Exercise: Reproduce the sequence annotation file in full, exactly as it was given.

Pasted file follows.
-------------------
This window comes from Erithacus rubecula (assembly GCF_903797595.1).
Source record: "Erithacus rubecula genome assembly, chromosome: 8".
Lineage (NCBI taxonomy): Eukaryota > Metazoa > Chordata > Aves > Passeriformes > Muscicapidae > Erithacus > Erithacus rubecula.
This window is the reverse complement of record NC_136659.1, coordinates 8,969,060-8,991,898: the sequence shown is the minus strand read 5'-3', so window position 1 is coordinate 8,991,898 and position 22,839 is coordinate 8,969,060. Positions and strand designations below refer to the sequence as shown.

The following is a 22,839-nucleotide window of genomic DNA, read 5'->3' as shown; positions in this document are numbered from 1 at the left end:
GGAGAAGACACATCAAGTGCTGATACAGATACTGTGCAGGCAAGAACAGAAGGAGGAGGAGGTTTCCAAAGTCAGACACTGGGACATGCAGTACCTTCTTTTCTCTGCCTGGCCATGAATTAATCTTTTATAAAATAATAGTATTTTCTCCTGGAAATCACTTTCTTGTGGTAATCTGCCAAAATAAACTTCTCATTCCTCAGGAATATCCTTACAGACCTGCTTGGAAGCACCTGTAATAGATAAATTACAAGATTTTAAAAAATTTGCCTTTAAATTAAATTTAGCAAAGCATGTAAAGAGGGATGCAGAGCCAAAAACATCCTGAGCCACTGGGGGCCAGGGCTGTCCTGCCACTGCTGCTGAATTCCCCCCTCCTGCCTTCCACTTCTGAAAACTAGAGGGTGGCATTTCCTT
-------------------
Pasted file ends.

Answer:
This window comes from Erithacus rubecula (assembly GCF_903797595.1).
Source record: "Erithacus rubecula genome assembly, chromosome: 8".
Lineage (NCBI taxonomy): Eukaryota > Metazoa > Chordata > Aves > Passeriformes > Muscicapidae > Erithacus > Erithacus rubecula.
This window is the reverse complement of record NC_136659.1, coordinates 8,969,060-8,991,898: the sequence shown is the minus strand read 5'-3', so window position 1 is coordinate 8,991,898 and position 22,839 is coordinate 8,969,060. Positions and strand designations below refer to the sequence as shown.

The following is a 22,839-nucleotide window of genomic DNA, read 5'->3' as shown; positions in this document are numbered from 1 at the left end:
GGAGAAGACACATCAAGTGCTGATACAGATACTGTGCAGGCAAGAACAGAAGGAGGAGGAGGTTTCCAAAGTCAGACACTGGGACATGCAGTACCTTCTTTTCTCTGCCTGGCCATGAATTAATCTTTTATAAAATAATAGTATTTTCTCCTGGAAATCACTTTCTTGTGGTAATCTGCCAAAATAAACTTCTCATTCCTCAGGAATATCCTTACAGACCTGCTTGGAAGCACCTGTAATAGATAAATTACAAGATTTTAAAAAATTTGCCTTTAAATTAAATTTAGCAAAGCATGTAAAGAGGGATGCAGAGCCAAAAACATCCTGAGCCACTGGGGGCCAGGGCTGTCCTGCCACTGCTGCTGAATTCCCCCCTCCTGCCTTCCACTTCTGAAAACTAGAGGGTGGCATTTCCTT